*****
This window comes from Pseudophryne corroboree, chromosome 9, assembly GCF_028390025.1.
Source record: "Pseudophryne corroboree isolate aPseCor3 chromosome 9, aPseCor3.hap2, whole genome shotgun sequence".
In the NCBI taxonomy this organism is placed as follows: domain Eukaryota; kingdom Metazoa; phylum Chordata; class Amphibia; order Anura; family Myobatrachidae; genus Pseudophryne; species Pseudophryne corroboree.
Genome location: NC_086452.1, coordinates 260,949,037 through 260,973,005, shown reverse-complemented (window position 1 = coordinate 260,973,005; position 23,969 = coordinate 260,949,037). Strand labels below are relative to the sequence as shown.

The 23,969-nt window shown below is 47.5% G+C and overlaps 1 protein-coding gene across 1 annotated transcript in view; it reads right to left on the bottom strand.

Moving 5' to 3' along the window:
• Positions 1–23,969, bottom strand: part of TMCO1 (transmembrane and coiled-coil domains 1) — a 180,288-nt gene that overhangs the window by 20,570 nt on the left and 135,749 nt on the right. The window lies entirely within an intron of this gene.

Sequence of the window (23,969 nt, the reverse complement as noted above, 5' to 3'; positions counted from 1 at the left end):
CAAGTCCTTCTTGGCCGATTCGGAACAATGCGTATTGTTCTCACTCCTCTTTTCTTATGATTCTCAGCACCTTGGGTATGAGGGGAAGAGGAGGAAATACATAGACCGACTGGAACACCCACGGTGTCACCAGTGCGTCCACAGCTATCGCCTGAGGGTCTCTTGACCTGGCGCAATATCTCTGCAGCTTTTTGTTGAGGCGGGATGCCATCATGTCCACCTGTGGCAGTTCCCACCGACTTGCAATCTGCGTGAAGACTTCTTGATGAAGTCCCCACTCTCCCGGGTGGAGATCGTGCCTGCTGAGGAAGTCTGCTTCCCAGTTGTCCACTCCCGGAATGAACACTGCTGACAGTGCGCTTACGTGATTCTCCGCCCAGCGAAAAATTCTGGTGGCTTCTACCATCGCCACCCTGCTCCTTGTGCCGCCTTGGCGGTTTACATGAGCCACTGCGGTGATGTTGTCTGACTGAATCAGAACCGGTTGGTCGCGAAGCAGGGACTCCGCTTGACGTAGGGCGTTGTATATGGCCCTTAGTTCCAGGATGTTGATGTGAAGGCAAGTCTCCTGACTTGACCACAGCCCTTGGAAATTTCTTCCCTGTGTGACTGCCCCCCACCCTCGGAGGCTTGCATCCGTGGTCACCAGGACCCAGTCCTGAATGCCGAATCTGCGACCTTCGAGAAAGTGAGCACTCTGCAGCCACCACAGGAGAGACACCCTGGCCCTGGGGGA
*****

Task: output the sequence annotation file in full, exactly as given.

This window comes from Pseudophryne corroboree, chromosome 9, assembly GCF_028390025.1.
Source record: "Pseudophryne corroboree isolate aPseCor3 chromosome 9, aPseCor3.hap2, whole genome shotgun sequence".
In the NCBI taxonomy this organism is placed as follows: domain Eukaryota; kingdom Metazoa; phylum Chordata; class Amphibia; order Anura; family Myobatrachidae; genus Pseudophryne; species Pseudophryne corroboree.
Genome location: NC_086452.1, coordinates 260,949,037 through 260,973,005, shown reverse-complemented (window position 1 = coordinate 260,973,005; position 23,969 = coordinate 260,949,037). Strand labels below are relative to the sequence as shown.

The 23,969-nt window shown below is 47.5% G+C and overlaps 1 protein-coding gene across 1 annotated transcript in view; it reads right to left on the bottom strand.

Moving 5' to 3' along the window:
• Positions 1–23,969, bottom strand: part of TMCO1 (transmembrane and coiled-coil domains 1) — a 180,288-nt gene that overhangs the window by 20,570 nt on the left and 135,749 nt on the right. The window lies entirely within an intron of this gene.

Sequence of the window (23,969 nt, the reverse complement as noted above, 5' to 3'; positions counted from 1 at the left end):
CAAGTCCTTCTTGGCCGATTCGGAACAATGCGTATTGTTCTCACTCCTCTTTTCTTATGATTCTCAGCACCTTGGGTATGAGGGGAAGAGGAGGAAATACATAGACCGACTGGAACACCCACGGTGTCACCAGTGCGTCCACAGCTATCGCCTGAGGGTCTCTTGACCTGGCGCAATATCTCTGCAGCTTTTTGTTGAGGCGGGATGCCATCATGTCCACCTGTGGCAGTTCCCACCGACTTGCAATCTGCGTGAAGACTTCTTGATGAAGTCCCCACTCTCCCGGGTGGAGATCGTGCCTGCTGAGGAAGTCTGCTTCCCAGTTGTCCACTCCCGGAATGAACACTGCTGACAGTGCGCTTACGTGATTCTCCGCCCAGCGAAAAATTCTGGTGGCTTCTACCATCGCCACCCTGCTCCTTGTGCCGCCTTGGCGGTTTACATGAGCCACTGCGGTGATGTTGTCTGACTGAATCAGAACCGGTTGGTCGCGAAGCAGGGACTCCGCTTGACGTAGGGCGTTGTATATGGCCCTTAGTTCCAGGATGTTGATGTGAAGGCAAGTCTCCTGACTTGACCACAGCCCTTGGAAATTTCTTCCCTGTGTGACTGCCCCCCACCCTCGGAGGCTTGCATCCGTGGTCACCAGGACCCAGTCCTGAATGCCGAATCTGCGACCTTCGAGAAAGTGAGCACTCTGCAGCCACCACAGGAGAGACACCCTGGCCCTGGGGGA